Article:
Do the state’s Public Information Act and open meetings laws adequately ensure Marylanders’ ability to exercise oversight of the government?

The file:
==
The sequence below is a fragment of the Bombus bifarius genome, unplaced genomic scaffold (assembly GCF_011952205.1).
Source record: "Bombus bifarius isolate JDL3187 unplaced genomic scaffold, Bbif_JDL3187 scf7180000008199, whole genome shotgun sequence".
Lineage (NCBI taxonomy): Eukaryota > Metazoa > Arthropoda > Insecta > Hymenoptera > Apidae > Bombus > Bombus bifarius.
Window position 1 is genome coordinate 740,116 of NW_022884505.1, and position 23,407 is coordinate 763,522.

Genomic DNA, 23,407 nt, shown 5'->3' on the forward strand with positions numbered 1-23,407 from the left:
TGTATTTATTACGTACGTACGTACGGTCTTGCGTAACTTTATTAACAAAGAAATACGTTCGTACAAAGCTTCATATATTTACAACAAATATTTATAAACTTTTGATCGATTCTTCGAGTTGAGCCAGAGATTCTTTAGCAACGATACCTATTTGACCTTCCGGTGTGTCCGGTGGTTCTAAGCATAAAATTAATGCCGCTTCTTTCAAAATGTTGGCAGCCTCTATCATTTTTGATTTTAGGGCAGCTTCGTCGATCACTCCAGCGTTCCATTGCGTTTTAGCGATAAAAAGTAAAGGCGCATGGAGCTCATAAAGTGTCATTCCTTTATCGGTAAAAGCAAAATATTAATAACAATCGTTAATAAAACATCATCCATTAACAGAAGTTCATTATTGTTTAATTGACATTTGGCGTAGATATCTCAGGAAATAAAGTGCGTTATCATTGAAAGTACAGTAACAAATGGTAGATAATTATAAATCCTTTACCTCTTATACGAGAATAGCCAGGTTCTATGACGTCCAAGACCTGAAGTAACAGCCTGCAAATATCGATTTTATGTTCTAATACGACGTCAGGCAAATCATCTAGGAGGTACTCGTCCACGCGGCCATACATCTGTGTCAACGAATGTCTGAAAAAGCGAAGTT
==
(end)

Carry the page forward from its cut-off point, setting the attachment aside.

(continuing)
James: In 2015, the General Assembly amended the Public Information Act (PIA) by adding a compliance board to resolve complaints about fees as well as an ombudsman to try and mediate any dispute relating to the request for public records. It additionally implemented a requirement for agencies to notify the entity requesting information if preparation will take longer than 10 days, and if so by how long, as well as the reason for the delay. These are certainly steps in the right direction. I think how the PIA is operating after the 2015 changes should be reviewed after enough time has passed to obtain feedback to see if additional changes should be entertained. I could see giving the compliance board jurisdiction over all complaints, as well as an appeal process to an administrative law judge, as administrative cases are resolved much faster than circuit court cases which still remains the only way to appeal an agency’s decisions. With regard to open meetings laws, there have been numerous complaints surrounding inconsistencies about when a meeting will be open or closed to the public. Creating clearer standards across all agencies and the legislative and executive branches, with a presumption toward open meetings unless specified exceptions are present, should be implemented.